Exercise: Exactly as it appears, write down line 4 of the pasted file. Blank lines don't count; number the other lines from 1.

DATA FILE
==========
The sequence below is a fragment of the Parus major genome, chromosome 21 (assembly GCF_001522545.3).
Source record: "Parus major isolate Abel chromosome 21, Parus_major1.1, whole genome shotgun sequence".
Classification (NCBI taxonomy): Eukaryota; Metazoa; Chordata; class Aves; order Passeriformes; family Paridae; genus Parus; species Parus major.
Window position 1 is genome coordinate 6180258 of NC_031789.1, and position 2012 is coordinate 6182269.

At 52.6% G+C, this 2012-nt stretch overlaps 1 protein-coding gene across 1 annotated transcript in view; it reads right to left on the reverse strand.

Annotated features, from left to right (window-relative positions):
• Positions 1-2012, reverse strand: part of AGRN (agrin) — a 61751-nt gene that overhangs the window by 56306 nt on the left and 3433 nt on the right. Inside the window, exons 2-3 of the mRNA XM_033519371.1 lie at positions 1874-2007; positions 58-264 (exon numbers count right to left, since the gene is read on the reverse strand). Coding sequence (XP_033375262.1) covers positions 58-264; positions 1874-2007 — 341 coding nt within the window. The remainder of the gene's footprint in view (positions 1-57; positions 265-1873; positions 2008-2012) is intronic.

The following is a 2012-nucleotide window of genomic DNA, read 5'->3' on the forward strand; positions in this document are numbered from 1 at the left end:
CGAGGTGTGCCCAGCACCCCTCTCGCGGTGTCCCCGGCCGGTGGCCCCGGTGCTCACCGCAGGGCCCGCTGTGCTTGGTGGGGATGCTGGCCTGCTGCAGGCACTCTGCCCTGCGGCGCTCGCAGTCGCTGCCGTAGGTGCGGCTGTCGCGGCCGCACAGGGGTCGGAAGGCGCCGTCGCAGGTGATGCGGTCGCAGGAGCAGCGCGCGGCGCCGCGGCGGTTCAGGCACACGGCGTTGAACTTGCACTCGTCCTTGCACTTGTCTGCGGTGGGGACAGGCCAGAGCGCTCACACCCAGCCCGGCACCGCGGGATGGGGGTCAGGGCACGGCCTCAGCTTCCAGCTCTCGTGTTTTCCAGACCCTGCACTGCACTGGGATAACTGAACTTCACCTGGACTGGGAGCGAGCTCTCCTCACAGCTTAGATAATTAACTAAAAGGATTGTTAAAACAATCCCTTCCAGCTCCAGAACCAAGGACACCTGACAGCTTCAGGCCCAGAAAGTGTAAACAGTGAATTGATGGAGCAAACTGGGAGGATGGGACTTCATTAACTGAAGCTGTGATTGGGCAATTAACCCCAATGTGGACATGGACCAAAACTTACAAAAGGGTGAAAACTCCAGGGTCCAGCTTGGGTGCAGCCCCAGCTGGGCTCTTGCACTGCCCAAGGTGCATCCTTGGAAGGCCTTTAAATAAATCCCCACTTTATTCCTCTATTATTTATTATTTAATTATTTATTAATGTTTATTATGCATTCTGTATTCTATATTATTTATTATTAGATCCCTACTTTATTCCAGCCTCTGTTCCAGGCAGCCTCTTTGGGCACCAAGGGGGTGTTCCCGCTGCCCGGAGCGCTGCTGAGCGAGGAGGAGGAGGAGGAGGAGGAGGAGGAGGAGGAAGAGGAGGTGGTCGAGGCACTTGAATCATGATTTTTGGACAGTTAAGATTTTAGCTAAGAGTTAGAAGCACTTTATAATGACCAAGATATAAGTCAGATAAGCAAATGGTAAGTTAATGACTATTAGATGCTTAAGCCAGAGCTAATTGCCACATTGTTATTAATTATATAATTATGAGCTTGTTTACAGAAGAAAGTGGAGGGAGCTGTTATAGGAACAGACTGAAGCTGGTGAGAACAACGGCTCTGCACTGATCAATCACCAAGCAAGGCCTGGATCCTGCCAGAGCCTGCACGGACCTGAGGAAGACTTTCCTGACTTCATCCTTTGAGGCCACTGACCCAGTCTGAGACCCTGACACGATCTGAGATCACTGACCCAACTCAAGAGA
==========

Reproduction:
Window position 1 is genome coordinate 6180258 of NC_031789.1, and position 2012 is coordinate 6182269.